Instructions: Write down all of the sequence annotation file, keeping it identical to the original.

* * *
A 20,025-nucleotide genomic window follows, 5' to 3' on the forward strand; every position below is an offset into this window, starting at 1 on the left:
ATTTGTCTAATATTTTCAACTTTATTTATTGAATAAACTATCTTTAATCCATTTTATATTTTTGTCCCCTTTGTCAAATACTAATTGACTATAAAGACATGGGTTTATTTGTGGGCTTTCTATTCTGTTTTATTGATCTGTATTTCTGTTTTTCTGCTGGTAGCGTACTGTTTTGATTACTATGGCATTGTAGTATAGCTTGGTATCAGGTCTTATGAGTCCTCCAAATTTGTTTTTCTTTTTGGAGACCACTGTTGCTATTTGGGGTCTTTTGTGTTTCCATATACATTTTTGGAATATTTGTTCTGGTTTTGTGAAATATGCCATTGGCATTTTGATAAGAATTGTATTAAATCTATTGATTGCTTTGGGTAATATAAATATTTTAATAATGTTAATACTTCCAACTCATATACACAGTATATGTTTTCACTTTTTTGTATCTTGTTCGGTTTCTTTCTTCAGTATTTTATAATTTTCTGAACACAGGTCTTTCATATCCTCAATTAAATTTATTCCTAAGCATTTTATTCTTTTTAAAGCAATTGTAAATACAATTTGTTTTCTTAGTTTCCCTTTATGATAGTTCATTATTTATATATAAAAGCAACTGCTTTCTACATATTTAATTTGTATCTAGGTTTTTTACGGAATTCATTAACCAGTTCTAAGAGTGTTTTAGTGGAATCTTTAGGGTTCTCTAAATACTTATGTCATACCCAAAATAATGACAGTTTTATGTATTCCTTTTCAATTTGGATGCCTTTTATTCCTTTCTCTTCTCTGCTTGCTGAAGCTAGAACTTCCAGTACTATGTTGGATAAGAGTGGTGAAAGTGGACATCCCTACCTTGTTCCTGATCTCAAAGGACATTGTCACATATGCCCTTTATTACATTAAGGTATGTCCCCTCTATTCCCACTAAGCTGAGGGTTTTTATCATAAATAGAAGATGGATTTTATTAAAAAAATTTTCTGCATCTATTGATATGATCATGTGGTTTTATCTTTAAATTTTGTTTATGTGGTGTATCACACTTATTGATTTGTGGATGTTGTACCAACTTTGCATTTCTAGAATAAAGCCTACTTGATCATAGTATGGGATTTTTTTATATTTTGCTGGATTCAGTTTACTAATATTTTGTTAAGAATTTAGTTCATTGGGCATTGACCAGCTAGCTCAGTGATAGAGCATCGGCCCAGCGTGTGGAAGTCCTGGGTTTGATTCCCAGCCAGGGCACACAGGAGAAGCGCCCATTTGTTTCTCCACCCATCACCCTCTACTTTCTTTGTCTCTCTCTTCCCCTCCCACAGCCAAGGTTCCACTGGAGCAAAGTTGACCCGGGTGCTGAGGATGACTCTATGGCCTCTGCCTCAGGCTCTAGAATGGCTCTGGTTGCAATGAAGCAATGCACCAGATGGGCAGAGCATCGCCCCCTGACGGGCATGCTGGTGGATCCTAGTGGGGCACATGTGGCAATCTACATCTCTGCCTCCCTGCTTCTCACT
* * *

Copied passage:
A 20,025-nucleotide genomic window follows, 5' to 3' on the forward strand; every position below is an offset into this window, starting at 1 on the left:
ATTTGTCTAATATTTTCAACTTTATTTATTGAATAAACTATCTTTAATCCATTTTATATTTTTGTCCCCTTTGTCAAATACTAATTGACTATAAAGACATGGGTTTATTTGTGGGCTTTCTATTCTGTTTTATTGATCTGTATTTCTGTTTTTCTGCTGGTAGCGTACTGTTTTGATTACTATGGCATTGTAGTATAGCTTGGTATCAGGTCTTATGAGTCCTCCAAATTTGTTTTTCTTTTTGGAGACCACTGTTGCTATTTGGGGTCTTTTGTGTTTCCATATACATTTTTGGAATATTTGTTCTGGTTTTGTGAAATATGCCATTGGCATTTTGATAAGAATTGTATTAAATCTATTGATTGCTTTGGGTAATATAAATATTTTAATAATGTTAATACTTCCAACTCATATACACAGTATATGTTTTCACTTTTTTGTATCTTGTTCGGTTTCTTTCTTCAGTATTTTATAATTTTCTGAACACAGGTCTTTCATATCCTCAATTAAATTTATTCCTAAGCATTTTATTCTTTTTAAAGCAATTGTAAATACAATTTGTTTTCTTAGTTTCCCTTTATGATAGTTCATTATTTATATATAAAAGCAACTGCTTTCTACATATTTAATTTGTATCTAGGTTTTTTACGGAATTCATTAACCAGTTCTAAGAGTGTTTTAGTGGAATCTTTAGGGTTCTCTAAATACTTATGTCATACCCAAAATAATGACAGTTTTATGTATTCCTTTTCAATTTGGATGCCTTTTATTCCTTTCTCTTCTCTGCTTGCTGAAGCTAGAACTTCCAGTACTATGTTGGATAAGAGTGGTGAAAGTGGACATCCCTACCTTGTTCCTGATCTCAAAGGACATTGTCACATATGCCCTTTATTACATTAAGGTATGTCCCCTCTATTCCCACTAAGCTGAGGGTTTTTATCATAAATAGAAGATGGATTTTATTAAAAAAATTTTCTGCATCTATTGATATGATCATGTGGTTTTATCTTTAAATTTTGTTTATGTGGTGTATCACACTTATTGATTTGTGGATGTTGTACCAACTTTGCATTTCTAGAATAAAGCCTACTTGATCATAGTATGGGATTTTTTTATATTTTGCTGGATTCAGTTTACTAATATTTTGTTAAGAATTTAGTTCATTGGGCATTGACCAGCTAGCTCAGTGATAGAGCATCGGCCCAGCGTGTGGAAGTCCTGGGTTTGATTCCCAGCCAGGGCACACAGGAGAAGCGCCCATTTGTTTCTCCACCCATCACCCTCTACTTTCTTTGTCTCTCTCTTCCCCTCCCACAGCCAAGGTTCCACTGGAGCAAAGTTGACCCGGGTGCTGAGGATGACTCTATGGCCTCTGCCTCAGGCTCTAGAATGGCTCTGGTTGCAATGAAGCAATGCACCAGATGGGCAGAGCATCGCCCCCTGACGGGCATGCTGGTGGATCCTAGTGGGGCACATGTGGCAATCTACATCTCTGCCTCCCTGCTTCTCACT